UK

Guardian Hits Back After Backlash Over Tower Of London Poppies Article

01/11/2014 15:31 GMT | Updated 04/11/2014 09:59 GMT

The Guardian has hit back after a fierce backlash for publishing an article that branded the Tower of London's display of ceramic poppies as a "trite, fake, and inward-looking… Ukip-style memorial."

The art project, titled "Blood Swept Lands and Seas of Red," brings 888,246 ceramic poppies to the property of Her Majesty's Royal Palace and Fortress.

Appearing like a blood-red moat around the castle, the poppies pay tribute to the Great War's fallen troops and have so far drawn huge crowds who are keen to view the event.

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But Guardian art critic Jonathan Jones, a former Turner Prize judge, prompted a furious response after dismissing the art instillation as a "deeply aestheticised, prettified and toothless war memorial."

Social media users and armed forces charities were quick to leap to the defence of the installation, branding the Guardian blog "a new low."

David Cameron was even drawn into the argument, praising the "stunning" art installation, calling it "extremely poignant" during Prime Minister's Questions.

Now, Jones has responded to his critics, saying his analysis of the work of art was was "reasonable, honest and founded not in some kind of trendy cynicism but a belief that we need to look harder, and keep looking, at the terrible truths of the war that smashed the modern world off the rails and started a cycle of murderous extremism that ended only in 1945. If it did end."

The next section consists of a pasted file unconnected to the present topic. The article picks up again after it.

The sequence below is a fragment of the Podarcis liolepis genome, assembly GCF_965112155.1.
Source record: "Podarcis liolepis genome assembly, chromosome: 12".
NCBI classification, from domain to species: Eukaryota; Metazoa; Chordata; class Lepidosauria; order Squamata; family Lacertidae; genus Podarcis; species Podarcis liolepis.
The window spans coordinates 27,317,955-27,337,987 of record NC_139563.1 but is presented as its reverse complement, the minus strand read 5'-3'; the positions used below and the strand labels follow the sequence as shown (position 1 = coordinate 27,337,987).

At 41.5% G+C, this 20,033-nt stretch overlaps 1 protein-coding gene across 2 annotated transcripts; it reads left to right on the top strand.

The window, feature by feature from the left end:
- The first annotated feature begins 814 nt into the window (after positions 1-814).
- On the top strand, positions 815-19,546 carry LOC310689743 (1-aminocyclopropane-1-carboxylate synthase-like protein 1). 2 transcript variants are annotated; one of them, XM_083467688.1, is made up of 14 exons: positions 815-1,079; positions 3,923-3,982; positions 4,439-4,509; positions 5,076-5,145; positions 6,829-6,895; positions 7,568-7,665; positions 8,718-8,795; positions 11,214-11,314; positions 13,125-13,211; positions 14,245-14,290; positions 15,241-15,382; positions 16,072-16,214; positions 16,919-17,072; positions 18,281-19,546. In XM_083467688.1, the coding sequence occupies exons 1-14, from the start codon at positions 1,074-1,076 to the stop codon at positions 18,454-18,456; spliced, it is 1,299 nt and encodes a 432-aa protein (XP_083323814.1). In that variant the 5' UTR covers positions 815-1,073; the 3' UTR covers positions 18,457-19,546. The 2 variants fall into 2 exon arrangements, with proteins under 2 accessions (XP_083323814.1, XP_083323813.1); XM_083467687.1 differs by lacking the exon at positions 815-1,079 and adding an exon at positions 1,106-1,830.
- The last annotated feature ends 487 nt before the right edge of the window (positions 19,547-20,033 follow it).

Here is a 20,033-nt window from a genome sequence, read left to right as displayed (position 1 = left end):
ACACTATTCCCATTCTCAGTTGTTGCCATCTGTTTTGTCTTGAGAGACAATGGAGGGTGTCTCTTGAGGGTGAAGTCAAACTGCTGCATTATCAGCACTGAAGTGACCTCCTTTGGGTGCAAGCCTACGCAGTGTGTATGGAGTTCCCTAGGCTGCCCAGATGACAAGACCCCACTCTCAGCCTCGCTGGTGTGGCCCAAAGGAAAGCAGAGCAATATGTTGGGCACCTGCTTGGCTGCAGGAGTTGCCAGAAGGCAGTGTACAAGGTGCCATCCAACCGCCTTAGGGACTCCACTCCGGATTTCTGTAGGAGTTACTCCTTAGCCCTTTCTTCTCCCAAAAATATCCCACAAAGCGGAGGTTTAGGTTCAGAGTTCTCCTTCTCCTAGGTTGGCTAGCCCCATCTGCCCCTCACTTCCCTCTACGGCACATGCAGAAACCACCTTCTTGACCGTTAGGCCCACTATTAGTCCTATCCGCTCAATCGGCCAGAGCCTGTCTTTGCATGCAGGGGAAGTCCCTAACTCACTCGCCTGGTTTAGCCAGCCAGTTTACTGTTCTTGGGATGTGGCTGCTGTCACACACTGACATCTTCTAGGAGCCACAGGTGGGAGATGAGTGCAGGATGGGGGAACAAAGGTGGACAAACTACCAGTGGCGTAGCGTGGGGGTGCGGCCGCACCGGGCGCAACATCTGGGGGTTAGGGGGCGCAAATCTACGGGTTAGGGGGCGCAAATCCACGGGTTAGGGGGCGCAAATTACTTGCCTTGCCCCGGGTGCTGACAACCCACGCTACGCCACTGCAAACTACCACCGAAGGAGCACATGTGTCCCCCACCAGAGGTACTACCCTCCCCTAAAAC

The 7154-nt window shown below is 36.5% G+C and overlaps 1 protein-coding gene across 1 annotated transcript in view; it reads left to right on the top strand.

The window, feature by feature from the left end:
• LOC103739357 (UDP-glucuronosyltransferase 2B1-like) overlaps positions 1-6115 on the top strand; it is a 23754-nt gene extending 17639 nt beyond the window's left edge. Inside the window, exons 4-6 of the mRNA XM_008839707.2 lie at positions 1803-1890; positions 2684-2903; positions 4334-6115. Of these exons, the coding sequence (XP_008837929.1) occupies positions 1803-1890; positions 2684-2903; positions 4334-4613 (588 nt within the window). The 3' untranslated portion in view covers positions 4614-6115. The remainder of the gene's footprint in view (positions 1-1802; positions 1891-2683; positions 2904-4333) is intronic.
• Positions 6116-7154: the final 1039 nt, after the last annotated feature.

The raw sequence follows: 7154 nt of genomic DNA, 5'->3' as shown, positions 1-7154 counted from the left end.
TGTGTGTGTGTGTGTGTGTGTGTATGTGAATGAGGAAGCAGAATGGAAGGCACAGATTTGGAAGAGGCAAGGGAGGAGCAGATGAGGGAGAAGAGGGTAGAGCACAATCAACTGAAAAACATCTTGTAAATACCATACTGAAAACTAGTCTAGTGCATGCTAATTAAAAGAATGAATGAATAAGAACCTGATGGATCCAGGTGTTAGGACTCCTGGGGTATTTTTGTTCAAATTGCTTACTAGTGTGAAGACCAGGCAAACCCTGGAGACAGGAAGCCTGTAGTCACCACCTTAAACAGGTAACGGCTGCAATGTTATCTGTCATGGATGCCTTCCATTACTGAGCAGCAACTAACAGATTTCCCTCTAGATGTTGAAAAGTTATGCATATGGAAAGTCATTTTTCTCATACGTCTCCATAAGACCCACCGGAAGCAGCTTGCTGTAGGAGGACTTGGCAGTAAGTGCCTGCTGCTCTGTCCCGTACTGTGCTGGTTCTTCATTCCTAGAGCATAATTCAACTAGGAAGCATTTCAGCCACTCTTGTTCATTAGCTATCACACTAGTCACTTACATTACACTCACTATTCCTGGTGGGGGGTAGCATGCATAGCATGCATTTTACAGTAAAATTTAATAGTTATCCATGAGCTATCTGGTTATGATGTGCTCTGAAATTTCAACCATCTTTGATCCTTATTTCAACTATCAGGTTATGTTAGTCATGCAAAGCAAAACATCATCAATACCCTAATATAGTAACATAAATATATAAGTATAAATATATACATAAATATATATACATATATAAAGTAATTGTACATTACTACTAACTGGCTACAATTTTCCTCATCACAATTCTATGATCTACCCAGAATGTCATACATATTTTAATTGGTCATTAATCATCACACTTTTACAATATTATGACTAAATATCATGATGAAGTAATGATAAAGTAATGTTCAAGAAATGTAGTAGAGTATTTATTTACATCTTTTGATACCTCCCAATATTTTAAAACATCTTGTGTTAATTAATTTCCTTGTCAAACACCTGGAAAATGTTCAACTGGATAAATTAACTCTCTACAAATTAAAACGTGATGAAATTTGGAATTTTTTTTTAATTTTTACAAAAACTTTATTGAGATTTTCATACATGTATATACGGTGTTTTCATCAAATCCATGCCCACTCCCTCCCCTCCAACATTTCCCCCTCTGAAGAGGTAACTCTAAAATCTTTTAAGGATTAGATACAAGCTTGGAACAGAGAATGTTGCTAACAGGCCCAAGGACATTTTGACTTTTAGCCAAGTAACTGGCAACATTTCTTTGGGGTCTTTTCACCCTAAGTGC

"The Mail in particular denounce[d] me as a 'sneering leftwing critic' and the Guardian for publishing my wicked words," he wrote in the paper today.

"I strongly believe that an adequate work of art about the war has to show its horror, not sweep the grisly facts under a red carpet of artificial flowers," he ini sited, sticking to his original argument.

In the original article, Jones wrote that it is "deeply disturbing" that a hundred years on from 1914, "we can only mark this terrible war as a national tragedy."

"A meaningful mass memorial to this horror would not be dignified or pretty," he argued. "It would be gory, vile and terrible to see. The moat of the Tower should be filled with barbed wire and bones. That would mean something."

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In the latest piece Jones said the installation at the Tower "is abstract, and tells nothing about that history. It is instead a representation of grief as such – a second-hand evocation of feelings about the dead."

"It does not matter now, a century after it started, how sad we are about those the first world war killed. Our soulfulness won’t bring back a single slaughtered soldier. What can make a difference is our historical understanding of the Great War, its causes and consequence."